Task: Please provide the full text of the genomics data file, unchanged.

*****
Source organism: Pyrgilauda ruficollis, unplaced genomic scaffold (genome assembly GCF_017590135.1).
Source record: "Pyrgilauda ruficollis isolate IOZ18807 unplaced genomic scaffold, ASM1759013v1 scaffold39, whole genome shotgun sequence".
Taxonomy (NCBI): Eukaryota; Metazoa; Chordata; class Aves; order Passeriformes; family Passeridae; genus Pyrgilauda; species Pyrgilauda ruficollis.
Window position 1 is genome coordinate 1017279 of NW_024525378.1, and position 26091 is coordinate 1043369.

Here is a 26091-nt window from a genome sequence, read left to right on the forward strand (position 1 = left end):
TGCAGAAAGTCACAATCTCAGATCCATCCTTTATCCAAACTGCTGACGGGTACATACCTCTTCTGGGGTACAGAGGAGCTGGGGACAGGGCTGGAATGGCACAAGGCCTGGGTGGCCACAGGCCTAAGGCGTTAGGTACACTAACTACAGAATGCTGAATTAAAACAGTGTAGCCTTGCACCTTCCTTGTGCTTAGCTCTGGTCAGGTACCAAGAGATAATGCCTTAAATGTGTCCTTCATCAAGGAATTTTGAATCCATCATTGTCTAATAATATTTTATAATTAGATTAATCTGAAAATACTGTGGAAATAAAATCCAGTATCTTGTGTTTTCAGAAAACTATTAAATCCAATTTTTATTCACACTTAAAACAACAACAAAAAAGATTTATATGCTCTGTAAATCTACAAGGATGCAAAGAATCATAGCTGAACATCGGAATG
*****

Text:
Source organism: Pyrgilauda ruficollis, unplaced genomic scaffold (genome assembly GCF_017590135.1).
Source record: "Pyrgilauda ruficollis isolate IOZ18807 unplaced genomic scaffold, ASM1759013v1 scaffold39, whole genome shotgun sequence".
Taxonomy (NCBI): Eukaryota; Metazoa; Chordata; class Aves; order Passeriformes; family Passeridae; genus Pyrgilauda; species Pyrgilauda ruficollis.
Window position 1 is genome coordinate 1017279 of NW_024525378.1, and position 26091 is coordinate 1043369.

Here is a 26091-nt window from a genome sequence, read left to right on the forward strand (position 1 = left end):
TGCAGAAAGTCACAATCTCAGATCCATCCTTTATCCAAACTGCTGACGGGTACATACCTCTTCTGGGGTACAGAGGAGCTGGGGACAGGGCTGGAATGGCACAAGGCCTGGGTGGCCACAGGCCTAAGGCGTTAGGTACACTAACTACAGAATGCTGAATTAAAACAGTGTAGCCTTGCACCTTCCTTGTGCTTAGCTCTGGTCAGGTACCAAGAGATAATGCCTTAAATGTGTCCTTCATCAAGGAATTTTGAATCCATCATTGTCTAATAATATTTTATAATTAGATTAATCTGAAAATACTGTGGAAATAAAATCCAGTATCTTGTGTTTTCAGAAAACTATTAAATCCAATTTTTATTCACACTTAAAACAACAACAAAAAAGATTTATATGCTCTGTAAATCTACAAGGATGCAAAGAATCATAGCTGAACATCGGAATG